Signs of NAFLD:

  • Nothing
  • Feeling unwell, irritable
  • Abdominal pain 
  • Weight gain and swelling
  • Itchy skin all over
  • Dark urine loss of appetite or a tendency to bruise easily
  • May also notice yellow looking skin or whites of the eyes
  • Brain fog, memory slips, anger, irritability
  • Erratic sleep patterns
  • Awake 1-3am/tired in afternoon 1-3pm.

If you are experiencing any of the above, it may be time for a health appointment that focuses on the health of your liver. After every gut reset, it is important to follow with liver health support. I’d be happy to discuss your needs, order necessary lab work and suggest natural interventions to help you recognize patterns, remove obstacles and get back in the saddle of good health.

References

Luther J., Garber J.J., Khalili H., Dave M., Bale S.S., Jindal R., Motola D.L., Luther S., Bohr S., Jeoung S.W., et al. Hepatic Injury in Nonalcoholic Steatohepatitis Contributes to Altered Intestinal Permeability. Cell. Mol. Gastroenterol. Hepatol. 2015;1:222–232. doi: 10.1016/j.jcmgh.2015.01.001.

Bardella MT, Valenti L, Pagliari C, Peracchi M, Farè M, Fracanzani AL, Fargion S.  Searching for coeliac disease in patients with non-alcoholic fatty liver disease. Dig Liver Dis. 2004 May; 36(5):333-6

Ferolla SM, Armiliato GN, Couto CA, Ferrari TC. The role of intestinal bacteria overgrowth in obesity-related nonalcoholic fatty liver disease. Nutrients. 2014 Dec 3;6(12):5583-99. doi: 10.3390/nu6125583. PMID: 25479248; PMCID: PMC4276985.

Z. Younossi, F. Tacke, M. Arrese, B. Chander Sharma, I. Mostafa, E. Bugianesi, V. Wai-Sun Wong, Y. Yilmaz, J. George, J. Fan, M.B. Vos. Global perspectives on nonalcoholic fatty liver disease and nonalcoholic steatohepatitis. Hepatology, 69 (2019), pp. 2672-2682

Cotter TG, Rinella M. Nonalcoholic Fatty Liver Disease 2020: The State of the Disease. Gastroenterology. 2020 May;158(7):1851-1864. doi: 10.1053/j.gastro.2020.01.052. Epub 2020 Feb 13. PMID: 32061595.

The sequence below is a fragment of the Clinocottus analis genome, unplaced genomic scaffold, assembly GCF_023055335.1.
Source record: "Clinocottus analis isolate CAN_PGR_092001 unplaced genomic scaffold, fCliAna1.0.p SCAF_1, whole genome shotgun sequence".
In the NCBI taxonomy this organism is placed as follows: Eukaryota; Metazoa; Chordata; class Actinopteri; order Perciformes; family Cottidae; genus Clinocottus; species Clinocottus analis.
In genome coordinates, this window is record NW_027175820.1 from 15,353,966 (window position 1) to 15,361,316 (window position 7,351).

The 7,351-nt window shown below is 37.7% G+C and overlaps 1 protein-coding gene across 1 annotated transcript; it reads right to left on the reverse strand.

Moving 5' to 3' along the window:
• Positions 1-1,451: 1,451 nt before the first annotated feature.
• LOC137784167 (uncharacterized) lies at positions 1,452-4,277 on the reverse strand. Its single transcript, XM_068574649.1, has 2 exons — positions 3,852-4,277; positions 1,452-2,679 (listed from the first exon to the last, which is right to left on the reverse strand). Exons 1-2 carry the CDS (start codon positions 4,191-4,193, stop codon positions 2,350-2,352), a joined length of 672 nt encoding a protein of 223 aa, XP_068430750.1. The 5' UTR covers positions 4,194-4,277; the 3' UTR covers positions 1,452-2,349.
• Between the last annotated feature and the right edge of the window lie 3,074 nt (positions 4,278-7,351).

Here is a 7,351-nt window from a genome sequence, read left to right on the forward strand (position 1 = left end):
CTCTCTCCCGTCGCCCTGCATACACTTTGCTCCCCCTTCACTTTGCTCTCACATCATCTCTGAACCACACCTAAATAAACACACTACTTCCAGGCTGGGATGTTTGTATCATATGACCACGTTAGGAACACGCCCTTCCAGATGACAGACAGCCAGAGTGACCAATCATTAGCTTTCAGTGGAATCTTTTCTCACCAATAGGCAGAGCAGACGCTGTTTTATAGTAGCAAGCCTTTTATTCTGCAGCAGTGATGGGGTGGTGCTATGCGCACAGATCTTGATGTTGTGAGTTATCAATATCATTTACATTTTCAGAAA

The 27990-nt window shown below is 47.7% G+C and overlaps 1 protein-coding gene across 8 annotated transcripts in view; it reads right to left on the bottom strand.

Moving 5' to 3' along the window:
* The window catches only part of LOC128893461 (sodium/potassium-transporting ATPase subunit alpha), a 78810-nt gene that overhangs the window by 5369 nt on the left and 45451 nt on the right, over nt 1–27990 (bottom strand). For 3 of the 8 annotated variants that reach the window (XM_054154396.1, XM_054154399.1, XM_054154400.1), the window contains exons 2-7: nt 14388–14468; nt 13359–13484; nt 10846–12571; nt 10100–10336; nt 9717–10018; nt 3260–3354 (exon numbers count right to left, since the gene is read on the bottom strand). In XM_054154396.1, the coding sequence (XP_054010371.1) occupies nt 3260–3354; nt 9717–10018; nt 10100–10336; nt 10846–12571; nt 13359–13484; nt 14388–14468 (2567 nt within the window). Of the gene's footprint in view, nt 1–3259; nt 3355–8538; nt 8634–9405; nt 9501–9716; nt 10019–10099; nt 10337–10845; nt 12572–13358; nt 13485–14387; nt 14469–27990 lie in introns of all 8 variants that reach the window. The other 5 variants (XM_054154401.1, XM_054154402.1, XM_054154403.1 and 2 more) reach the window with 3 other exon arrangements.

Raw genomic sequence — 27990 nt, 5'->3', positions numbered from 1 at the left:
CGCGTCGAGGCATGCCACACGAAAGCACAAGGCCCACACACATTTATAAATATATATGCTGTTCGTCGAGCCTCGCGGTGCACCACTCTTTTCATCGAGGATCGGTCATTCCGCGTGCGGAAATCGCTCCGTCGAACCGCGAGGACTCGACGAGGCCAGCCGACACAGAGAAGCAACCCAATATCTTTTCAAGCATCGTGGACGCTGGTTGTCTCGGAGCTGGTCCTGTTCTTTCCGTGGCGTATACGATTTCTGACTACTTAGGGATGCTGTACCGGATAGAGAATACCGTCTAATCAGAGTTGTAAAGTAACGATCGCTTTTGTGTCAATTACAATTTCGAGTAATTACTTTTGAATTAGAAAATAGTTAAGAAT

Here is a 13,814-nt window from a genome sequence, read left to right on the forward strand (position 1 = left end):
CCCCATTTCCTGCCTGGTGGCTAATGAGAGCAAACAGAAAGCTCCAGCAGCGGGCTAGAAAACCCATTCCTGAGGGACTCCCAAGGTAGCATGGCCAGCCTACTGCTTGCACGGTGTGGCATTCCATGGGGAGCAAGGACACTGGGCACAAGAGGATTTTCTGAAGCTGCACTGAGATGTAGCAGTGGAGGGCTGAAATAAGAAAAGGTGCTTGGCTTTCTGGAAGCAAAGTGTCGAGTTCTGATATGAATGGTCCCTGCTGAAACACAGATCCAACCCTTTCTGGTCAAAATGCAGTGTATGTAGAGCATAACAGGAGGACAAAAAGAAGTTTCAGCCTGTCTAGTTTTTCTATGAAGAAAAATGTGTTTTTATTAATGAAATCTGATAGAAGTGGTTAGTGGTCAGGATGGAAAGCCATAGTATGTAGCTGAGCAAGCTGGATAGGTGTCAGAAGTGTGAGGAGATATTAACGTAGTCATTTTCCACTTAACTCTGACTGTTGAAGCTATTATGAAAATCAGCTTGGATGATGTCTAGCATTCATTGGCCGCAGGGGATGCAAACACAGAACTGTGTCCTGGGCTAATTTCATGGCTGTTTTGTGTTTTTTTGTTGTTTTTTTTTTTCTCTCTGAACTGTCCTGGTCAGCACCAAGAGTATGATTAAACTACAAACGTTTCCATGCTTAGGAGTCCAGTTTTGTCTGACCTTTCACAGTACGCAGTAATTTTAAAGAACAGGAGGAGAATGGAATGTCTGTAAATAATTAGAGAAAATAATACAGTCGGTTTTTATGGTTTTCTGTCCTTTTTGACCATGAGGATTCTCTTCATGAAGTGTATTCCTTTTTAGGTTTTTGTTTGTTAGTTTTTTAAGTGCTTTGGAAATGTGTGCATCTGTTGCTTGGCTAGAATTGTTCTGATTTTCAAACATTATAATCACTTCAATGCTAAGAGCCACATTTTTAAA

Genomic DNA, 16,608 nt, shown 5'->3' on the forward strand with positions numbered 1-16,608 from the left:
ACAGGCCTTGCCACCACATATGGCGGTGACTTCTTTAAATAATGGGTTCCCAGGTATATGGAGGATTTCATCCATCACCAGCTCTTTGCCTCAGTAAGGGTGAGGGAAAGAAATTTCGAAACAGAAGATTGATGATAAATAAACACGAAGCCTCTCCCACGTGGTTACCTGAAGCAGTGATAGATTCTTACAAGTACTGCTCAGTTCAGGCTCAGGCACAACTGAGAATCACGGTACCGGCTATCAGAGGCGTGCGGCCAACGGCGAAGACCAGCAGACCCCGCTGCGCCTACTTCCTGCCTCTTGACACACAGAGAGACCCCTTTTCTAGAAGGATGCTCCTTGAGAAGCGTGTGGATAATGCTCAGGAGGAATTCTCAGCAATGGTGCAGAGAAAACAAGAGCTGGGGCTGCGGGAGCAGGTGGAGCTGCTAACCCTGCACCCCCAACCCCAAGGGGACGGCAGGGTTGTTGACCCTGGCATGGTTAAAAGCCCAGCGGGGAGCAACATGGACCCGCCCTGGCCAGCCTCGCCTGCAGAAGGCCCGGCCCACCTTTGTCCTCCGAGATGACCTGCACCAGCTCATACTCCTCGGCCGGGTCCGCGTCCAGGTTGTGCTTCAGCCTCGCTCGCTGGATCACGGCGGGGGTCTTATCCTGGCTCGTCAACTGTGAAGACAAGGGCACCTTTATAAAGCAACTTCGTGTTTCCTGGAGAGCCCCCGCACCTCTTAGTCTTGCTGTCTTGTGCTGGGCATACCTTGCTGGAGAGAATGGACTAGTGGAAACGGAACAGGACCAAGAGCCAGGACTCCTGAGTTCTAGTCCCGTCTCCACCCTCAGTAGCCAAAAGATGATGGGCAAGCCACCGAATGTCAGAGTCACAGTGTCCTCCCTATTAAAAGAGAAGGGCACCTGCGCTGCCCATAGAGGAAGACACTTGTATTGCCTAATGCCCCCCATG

Fussilo S, Rudolph B. Nonalcoholic fatty liver disease. Pediatrics in Review. 2015;36(5):198–206.

Yuan J, Chen C, Cui J, Lu J, Yan C, Wei X, Zhao X, Li N, Li S, Xue G, Cheng W, Li B, Li H, Lin W, Tian C, Zhao J, Han J, An D, Zhang Q, Wei H, Zheng M, Ma X, Li W, Chen X, Zhang Z, Zeng H, Ying S, Wu J, Yang R, Liu D. Fatty Liver Disease Caused by High-Alcohol-Producing Klebsiella pneumoniae. Cell Metab. 2019 Oct 1;30(4):675-688.e7. doi: 10.1016/j.cmet.2019.08.018. Epub 2019 Sep 19. Erratum in: Cell Metab. 2019 Dec 3;30(6):1172. PMID: 31543403.

Madrid AM, Hurtado C, Gatica S, Chacón I, Toyos A, Defilippi C. Producción endógena de alcohol en pacientes con cirrosis hepática, alteración motora y sobrecrecimiento bacteriano [Endogenous ethanol production in patients with liver cirrhosis, motor alteration and bacterial overgrowth]. Rev Med Chil. 2002 Dec;130(12):1329-34. Spanish. PMID: 12611233. 

Hoyles L, Fernández-Real JM, Federici M, Serino M, Abbott J, Charpentier J, Heymes C, Luque JL, Anthony E, Barton RH, Chilloux J, Myridakis A, Martinez-Gili L, Moreno-Navarrete JM, Benhamed F, Azalbert V, Blasco-Baque V, Puig J, Xifra G, Ricart W, Tomlinson C, Woodbridge M, Cardellini M, Davato F, Cardolini I, Porzio O, Gentileschi P, Lopez F, Foufelle F, Butcher SA, Holmes E, Nicholson JK, Postic C, Burcelin R, Dumas ME. Molecular phenomics and metagenomics of hepatic steatosis in non-diabetic obese women. Nat Med. 2018 Jul; 24(7):1070-1080.